Next up: European adventures! Less weaponry, more getting lost and trying to decipher German street signs.

I’ve been trying to get to a hot air balloon festival for a couple years, and we finally had a chance to go to the WRAL Freedom Balloon Fest over Memorial Day weekend.

I wandered around open-mouthed with childlike awe, which amused the Hubs. Due to some incoming weather, the festival wasn’t able to hold the mass ascension as planned, but we did still get to enjoy the balloon glow as all of the balloons fired their burners simultaneously after the sun went down.

Balloon rides weren’t possible due to impending inclement weather, but even if the weather had permitted, we would’ve had to skip that due to cost. Rides were $300 per person, which sounded absurdly exorbitant to me until someone pointed out the astronomical cost of purchasing, maintaining, flying, and insuring a hot air balloon.

Admission to the festival was free, however, and parking ranged from free to $20 depending on how far you were willing to walk. We love a good hike, so the mile-and-a-quarter walk to ensure free parking was worth it. I highly recommend checking out the festival next year–it was such a magical experience!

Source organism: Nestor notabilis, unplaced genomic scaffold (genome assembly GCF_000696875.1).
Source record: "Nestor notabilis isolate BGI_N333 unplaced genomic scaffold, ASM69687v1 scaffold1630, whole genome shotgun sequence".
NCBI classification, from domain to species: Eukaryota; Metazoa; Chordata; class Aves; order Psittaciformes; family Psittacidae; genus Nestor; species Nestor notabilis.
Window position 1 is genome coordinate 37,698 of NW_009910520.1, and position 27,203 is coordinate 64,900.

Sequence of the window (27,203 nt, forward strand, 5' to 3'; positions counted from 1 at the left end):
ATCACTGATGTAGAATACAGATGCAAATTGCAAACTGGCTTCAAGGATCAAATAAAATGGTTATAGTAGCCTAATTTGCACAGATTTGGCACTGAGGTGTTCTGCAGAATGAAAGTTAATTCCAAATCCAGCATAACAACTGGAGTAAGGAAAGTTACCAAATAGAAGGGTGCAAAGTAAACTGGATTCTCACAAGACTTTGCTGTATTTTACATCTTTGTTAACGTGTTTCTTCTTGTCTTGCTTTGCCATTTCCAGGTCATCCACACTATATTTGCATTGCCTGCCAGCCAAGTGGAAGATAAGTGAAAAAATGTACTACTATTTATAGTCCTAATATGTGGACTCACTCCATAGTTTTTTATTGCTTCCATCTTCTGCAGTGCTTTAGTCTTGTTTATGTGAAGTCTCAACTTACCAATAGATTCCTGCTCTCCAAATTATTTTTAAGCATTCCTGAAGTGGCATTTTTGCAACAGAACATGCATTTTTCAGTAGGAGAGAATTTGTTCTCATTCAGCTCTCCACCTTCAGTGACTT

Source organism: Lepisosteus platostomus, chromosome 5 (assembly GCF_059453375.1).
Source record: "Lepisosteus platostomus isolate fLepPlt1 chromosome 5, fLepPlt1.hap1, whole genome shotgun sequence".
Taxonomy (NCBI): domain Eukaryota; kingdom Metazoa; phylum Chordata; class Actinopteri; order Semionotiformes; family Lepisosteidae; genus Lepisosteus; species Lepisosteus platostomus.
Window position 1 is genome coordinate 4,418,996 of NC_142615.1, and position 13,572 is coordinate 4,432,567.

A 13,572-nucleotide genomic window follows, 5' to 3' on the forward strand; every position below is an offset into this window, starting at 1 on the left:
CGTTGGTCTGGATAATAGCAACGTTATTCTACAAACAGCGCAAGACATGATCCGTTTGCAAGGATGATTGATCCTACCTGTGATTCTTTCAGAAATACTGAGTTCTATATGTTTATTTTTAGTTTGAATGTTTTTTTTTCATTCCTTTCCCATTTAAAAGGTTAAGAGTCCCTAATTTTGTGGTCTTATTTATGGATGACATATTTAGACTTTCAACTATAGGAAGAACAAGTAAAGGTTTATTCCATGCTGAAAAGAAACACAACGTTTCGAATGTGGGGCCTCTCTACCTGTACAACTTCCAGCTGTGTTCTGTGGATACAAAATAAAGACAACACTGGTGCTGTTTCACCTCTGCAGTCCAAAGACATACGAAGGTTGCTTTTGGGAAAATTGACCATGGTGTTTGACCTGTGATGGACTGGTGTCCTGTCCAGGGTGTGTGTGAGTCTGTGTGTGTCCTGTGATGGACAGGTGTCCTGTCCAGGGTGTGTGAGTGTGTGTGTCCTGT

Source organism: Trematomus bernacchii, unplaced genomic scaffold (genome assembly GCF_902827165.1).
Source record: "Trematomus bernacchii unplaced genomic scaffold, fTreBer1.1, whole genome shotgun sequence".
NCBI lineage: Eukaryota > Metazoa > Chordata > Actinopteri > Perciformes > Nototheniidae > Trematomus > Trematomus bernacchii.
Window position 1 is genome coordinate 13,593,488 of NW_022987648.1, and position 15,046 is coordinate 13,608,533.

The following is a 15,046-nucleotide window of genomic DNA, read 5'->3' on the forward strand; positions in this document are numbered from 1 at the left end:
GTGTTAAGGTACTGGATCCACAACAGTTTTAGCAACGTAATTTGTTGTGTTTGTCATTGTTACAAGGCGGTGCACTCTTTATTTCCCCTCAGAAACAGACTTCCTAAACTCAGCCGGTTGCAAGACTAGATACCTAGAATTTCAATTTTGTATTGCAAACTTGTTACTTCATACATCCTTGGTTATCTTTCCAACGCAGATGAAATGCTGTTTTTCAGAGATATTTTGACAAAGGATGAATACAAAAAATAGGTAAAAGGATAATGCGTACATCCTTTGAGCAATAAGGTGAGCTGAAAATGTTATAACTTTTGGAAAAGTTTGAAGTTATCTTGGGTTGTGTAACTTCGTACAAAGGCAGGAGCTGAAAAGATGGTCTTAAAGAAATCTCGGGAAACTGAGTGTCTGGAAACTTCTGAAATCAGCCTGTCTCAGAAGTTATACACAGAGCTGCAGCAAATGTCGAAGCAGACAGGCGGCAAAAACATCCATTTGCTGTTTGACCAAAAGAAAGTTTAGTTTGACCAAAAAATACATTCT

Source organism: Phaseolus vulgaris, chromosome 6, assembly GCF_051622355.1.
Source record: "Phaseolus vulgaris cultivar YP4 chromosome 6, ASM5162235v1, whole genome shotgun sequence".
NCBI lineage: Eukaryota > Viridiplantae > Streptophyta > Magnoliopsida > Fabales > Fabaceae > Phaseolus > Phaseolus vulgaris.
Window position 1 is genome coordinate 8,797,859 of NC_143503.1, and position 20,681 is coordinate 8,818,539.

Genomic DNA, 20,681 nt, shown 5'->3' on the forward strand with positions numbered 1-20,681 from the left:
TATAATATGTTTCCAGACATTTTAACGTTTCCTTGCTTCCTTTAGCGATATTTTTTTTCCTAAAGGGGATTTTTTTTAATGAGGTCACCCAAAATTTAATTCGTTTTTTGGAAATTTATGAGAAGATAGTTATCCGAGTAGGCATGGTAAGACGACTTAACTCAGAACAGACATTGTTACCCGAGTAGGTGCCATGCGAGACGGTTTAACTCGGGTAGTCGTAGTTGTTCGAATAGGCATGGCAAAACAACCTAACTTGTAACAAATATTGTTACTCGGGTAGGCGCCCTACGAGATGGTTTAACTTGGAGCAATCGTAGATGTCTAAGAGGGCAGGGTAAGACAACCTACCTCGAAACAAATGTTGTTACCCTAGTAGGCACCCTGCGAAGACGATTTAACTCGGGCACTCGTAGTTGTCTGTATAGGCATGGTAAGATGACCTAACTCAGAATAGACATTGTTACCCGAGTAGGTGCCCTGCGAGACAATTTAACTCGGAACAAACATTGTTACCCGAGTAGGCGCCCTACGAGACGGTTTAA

Most of you who have read my books know that my first novella was published in Five Glass Slippers, the first Rooglewood Press anthology. Winning the contest gave me my start and launched the rest of the The Cendrillon Cycle; that single event has had the greatest impact on my writing.

Now Rooglewood Press is inviting YOU to join in their final creative writing contest for the Five Poisoned Apples anthology. If you’ve ever toyed with the idea of submitting an entry for the previous contests but did not, don’t hesitate this time: do it. This contest is an amazing opportunity for writers, whether brand new or established. Click here for the contest details!

And just check out this gorgeous cover, folks.


Learn more about the photographer, Wynter Clark, here at her website. Julia Popova has done all of the covers for the Rooglewood Press anthologies (Five Glass Slippers, Five Enchanted Roses, and Five Magic Spindles), and more of her beautiful work is here on her website.